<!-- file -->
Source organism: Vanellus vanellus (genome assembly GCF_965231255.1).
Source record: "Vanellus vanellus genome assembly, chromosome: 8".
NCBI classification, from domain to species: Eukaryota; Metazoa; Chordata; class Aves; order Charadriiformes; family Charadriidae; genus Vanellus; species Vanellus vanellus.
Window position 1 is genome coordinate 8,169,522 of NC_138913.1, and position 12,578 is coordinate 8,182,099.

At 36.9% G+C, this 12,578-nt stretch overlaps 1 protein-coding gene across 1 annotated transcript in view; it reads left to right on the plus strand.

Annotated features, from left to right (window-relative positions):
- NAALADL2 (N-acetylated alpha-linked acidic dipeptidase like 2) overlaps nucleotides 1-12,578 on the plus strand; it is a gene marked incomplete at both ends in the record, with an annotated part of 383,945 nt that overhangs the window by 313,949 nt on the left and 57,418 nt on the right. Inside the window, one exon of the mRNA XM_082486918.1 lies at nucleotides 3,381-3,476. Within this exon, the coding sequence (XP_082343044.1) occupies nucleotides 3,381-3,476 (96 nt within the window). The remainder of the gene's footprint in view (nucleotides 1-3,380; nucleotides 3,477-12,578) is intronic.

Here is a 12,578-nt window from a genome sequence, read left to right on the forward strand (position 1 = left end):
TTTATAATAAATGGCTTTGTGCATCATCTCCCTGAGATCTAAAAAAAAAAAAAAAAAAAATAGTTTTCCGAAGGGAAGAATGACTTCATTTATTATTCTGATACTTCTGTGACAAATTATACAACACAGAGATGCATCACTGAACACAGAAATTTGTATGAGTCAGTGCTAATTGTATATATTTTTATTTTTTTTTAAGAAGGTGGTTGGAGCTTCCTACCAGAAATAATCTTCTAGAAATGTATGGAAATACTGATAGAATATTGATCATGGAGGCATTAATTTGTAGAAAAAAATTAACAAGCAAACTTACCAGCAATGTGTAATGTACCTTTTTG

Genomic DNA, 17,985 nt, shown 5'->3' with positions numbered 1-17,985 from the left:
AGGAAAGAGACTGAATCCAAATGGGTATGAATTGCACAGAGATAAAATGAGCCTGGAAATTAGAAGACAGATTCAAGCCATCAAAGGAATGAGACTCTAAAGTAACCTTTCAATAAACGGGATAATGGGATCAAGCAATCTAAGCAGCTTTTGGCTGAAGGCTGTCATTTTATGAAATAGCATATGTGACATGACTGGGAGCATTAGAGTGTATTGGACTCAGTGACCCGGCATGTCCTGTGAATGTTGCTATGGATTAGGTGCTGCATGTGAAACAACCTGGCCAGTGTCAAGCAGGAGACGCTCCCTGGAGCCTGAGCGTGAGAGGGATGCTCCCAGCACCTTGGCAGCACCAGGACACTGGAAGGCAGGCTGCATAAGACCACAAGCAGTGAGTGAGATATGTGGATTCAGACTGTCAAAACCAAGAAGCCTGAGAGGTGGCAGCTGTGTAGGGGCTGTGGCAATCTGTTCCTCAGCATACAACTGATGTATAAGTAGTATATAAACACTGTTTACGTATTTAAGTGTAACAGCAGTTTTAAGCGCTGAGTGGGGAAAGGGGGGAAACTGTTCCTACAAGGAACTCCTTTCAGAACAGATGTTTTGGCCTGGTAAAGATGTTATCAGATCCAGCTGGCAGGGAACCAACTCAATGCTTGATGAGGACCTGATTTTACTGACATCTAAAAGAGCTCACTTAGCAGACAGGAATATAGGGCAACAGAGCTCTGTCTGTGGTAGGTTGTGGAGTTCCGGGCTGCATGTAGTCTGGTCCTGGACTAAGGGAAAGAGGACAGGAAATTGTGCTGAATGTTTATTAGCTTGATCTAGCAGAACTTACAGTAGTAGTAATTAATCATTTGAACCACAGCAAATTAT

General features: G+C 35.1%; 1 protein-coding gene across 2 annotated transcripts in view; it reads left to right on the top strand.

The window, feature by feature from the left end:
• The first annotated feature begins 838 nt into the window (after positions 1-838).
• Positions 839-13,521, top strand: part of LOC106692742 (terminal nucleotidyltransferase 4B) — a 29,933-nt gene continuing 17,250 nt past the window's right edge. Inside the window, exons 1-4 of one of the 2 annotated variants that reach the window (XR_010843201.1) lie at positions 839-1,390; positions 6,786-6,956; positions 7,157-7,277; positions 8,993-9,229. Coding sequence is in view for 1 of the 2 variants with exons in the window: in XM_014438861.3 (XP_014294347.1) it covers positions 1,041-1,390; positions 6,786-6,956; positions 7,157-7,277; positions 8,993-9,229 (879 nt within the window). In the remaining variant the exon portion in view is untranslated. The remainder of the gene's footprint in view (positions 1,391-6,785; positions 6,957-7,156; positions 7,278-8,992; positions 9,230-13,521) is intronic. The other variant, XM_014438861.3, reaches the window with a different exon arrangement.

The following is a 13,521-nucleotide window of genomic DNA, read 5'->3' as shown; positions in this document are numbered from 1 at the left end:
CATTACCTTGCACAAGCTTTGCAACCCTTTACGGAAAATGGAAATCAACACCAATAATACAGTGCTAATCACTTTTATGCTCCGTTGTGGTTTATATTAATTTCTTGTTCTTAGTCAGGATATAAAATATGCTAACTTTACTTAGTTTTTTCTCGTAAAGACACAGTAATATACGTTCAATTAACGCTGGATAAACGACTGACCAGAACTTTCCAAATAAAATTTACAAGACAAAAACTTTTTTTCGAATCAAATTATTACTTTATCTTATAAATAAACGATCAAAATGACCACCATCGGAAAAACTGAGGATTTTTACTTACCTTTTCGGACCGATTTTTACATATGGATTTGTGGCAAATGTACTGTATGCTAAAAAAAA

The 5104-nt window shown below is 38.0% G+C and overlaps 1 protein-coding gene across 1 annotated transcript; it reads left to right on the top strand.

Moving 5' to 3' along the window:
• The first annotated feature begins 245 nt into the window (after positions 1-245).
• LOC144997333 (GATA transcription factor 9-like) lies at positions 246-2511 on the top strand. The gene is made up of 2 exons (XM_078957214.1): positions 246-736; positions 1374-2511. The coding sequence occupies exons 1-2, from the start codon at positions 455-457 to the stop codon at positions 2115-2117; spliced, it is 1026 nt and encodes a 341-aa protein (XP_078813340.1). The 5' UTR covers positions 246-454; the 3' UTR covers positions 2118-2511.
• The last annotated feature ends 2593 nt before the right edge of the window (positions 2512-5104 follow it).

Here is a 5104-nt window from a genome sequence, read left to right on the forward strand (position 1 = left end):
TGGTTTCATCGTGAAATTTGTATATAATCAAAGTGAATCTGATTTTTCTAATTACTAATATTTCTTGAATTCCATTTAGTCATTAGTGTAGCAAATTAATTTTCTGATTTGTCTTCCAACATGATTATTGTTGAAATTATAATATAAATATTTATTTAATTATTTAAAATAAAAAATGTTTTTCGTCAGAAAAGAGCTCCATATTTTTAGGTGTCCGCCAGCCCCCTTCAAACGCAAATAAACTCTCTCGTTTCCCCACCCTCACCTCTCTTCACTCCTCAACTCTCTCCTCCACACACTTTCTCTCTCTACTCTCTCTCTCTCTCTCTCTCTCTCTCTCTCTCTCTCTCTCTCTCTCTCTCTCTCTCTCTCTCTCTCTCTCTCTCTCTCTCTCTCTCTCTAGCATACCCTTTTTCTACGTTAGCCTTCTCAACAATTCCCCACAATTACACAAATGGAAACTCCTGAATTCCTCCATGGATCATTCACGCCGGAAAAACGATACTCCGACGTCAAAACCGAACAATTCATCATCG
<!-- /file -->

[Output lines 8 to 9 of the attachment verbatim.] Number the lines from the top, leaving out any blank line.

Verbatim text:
Here is a 12,578-nt window from a genome sequence, read left to right on the forward strand (position 1 = left end):
TTTATAATAAATGGCTTTGTGCATCATCTCCCTGAGATCTAAAAAAAAAAAAAAAAAAAATAGTTTTCCGAAGGGAAGAATGACTTCATTTATTATTCTGATACTTCTGTGACAAATTATACAACACAGAGATGCATCACTGAACACAGAAATTTGTATGAGTCAGTGCTAATTGTATATATTTTTATTTTTTTTTAAGAAGGTGGTTGGAGCTTCCTACCAGAAATAATCTTCTAGAAATGTATGGAAATACTGATAGAATATTGATCATGGAGGCATTAATTTGTAGAAAAAAATTAACAAGCAAACTTACCAGCAATGTGTAATGTACCTTTTTG